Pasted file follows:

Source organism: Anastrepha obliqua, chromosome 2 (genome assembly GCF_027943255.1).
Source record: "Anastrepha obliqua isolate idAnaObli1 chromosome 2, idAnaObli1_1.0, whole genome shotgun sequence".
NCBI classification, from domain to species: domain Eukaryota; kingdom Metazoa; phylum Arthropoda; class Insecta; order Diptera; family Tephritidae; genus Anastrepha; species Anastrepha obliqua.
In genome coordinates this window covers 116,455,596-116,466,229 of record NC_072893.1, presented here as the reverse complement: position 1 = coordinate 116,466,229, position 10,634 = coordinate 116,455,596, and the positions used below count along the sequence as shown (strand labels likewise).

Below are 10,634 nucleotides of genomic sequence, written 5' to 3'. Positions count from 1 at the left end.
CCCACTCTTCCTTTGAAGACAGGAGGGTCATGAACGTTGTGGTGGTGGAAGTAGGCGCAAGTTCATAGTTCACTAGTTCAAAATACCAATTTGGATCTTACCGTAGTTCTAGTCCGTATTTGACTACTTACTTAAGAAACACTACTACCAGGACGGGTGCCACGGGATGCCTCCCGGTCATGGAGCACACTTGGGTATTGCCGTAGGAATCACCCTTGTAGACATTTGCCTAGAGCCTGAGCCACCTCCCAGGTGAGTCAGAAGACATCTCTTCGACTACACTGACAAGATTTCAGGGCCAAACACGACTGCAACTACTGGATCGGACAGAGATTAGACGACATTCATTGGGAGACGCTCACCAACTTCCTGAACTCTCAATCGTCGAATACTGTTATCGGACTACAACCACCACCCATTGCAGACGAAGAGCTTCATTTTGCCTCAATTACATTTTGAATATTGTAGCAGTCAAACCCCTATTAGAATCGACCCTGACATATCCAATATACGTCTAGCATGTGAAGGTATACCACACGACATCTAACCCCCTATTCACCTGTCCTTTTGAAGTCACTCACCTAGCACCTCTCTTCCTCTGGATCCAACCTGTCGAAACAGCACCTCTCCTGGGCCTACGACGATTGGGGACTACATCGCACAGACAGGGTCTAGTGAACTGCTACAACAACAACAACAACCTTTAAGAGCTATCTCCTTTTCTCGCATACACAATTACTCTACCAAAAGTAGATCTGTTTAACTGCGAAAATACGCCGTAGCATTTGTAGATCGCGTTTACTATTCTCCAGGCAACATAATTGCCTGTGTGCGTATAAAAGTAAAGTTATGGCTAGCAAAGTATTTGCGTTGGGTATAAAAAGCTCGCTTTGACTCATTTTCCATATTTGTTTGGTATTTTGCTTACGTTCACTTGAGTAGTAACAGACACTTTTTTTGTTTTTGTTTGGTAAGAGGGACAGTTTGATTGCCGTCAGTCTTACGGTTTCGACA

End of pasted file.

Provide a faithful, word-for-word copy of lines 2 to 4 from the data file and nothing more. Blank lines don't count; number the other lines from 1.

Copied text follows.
Source record: "Anastrepha obliqua isolate idAnaObli1 chromosome 2, idAnaObli1_1.0, whole genome shotgun sequence".
NCBI classification, from domain to species: domain Eukaryota; kingdom Metazoa; phylum Arthropoda; class Insecta; order Diptera; family Tephritidae; genus Anastrepha; species Anastrepha obliqua.
In genome coordinates this window covers 116,455,596-116,466,229 of record NC_072893.1, presented here as the reverse complement: position 1 = coordinate 116,466,229, position 10,634 = coordinate 116,455,596, and the positions used below count along the sequence as shown (strand labels likewise).